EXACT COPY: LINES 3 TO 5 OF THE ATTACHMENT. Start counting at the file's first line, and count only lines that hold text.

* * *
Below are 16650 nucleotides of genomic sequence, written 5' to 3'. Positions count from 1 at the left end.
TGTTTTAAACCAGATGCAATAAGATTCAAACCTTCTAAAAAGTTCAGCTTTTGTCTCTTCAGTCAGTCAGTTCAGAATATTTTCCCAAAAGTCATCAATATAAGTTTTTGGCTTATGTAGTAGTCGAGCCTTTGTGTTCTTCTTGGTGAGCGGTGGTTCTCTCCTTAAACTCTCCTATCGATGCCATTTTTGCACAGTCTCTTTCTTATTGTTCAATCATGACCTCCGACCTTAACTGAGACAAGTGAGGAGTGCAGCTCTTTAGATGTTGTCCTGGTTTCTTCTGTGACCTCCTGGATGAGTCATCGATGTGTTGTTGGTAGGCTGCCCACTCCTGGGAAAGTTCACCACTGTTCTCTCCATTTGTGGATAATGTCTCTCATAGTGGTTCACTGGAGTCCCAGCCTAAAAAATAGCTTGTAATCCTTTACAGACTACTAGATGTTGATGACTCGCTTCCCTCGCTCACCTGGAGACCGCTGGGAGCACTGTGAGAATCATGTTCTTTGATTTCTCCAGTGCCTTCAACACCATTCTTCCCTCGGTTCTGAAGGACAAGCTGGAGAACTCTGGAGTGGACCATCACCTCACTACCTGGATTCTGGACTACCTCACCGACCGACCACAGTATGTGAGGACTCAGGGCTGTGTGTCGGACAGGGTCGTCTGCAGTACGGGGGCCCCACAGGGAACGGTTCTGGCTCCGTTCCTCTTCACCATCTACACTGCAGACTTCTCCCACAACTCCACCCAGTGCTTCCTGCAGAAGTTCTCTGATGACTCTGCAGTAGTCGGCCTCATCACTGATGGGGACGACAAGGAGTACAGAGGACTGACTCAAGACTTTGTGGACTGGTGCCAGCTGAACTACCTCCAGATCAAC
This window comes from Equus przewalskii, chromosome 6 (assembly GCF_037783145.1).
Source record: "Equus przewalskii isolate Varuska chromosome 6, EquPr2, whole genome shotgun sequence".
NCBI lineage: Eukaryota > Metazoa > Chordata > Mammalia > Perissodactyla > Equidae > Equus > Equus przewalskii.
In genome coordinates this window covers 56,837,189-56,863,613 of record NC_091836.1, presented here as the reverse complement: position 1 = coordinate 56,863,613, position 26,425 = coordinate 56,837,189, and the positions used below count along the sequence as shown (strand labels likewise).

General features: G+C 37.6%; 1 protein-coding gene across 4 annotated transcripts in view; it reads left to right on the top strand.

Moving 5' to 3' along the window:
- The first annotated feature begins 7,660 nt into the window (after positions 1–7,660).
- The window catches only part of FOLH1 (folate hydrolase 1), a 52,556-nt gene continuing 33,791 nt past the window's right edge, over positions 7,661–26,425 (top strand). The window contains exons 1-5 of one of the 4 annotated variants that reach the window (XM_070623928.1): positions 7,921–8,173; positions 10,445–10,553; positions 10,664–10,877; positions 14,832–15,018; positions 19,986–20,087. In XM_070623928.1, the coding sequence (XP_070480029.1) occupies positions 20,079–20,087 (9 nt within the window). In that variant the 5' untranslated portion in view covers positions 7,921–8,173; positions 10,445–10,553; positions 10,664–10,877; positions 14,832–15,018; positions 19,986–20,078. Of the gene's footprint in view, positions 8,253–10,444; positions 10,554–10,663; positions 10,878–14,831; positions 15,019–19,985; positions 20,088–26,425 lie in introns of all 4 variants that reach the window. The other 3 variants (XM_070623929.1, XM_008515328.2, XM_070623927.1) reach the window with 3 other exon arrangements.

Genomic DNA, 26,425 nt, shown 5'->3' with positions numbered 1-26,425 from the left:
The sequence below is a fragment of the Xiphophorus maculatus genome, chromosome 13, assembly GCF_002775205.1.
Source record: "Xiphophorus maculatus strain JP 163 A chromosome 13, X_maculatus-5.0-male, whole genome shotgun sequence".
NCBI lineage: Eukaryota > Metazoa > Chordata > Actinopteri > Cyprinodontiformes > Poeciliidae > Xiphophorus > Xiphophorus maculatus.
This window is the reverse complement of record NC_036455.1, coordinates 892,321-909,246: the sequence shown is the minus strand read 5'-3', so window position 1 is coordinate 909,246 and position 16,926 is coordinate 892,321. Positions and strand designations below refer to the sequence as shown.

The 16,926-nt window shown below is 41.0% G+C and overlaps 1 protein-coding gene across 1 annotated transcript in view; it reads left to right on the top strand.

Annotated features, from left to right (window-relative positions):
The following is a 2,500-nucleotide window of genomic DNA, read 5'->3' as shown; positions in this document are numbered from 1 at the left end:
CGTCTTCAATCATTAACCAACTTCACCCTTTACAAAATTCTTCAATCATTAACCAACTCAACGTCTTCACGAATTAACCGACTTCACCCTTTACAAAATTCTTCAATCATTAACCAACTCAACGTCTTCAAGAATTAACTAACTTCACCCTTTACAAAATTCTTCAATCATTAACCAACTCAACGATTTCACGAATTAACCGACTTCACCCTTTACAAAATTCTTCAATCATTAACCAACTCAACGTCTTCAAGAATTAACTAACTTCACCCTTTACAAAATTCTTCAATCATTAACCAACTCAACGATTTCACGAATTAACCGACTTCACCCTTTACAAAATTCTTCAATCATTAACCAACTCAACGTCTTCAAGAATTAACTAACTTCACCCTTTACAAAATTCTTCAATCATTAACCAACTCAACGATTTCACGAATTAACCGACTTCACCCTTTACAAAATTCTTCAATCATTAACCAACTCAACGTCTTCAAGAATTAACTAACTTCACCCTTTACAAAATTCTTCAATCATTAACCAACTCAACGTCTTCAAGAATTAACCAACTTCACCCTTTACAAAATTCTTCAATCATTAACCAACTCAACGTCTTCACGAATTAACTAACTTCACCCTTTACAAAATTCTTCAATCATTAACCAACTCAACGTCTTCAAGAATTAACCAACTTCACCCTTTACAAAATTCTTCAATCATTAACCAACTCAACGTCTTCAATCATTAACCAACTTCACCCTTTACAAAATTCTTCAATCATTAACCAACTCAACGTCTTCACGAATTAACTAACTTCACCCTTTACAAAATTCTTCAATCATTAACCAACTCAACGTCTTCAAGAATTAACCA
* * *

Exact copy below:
This window comes from Equus przewalskii, chromosome 6 (assembly GCF_037783145.1).
Source record: "Equus przewalskii isolate Varuska chromosome 6, EquPr2, whole genome shotgun sequence".
NCBI lineage: Eukaryota > Metazoa > Chordata > Mammalia > Perissodactyla > Equidae > Equus > Equus przewalskii.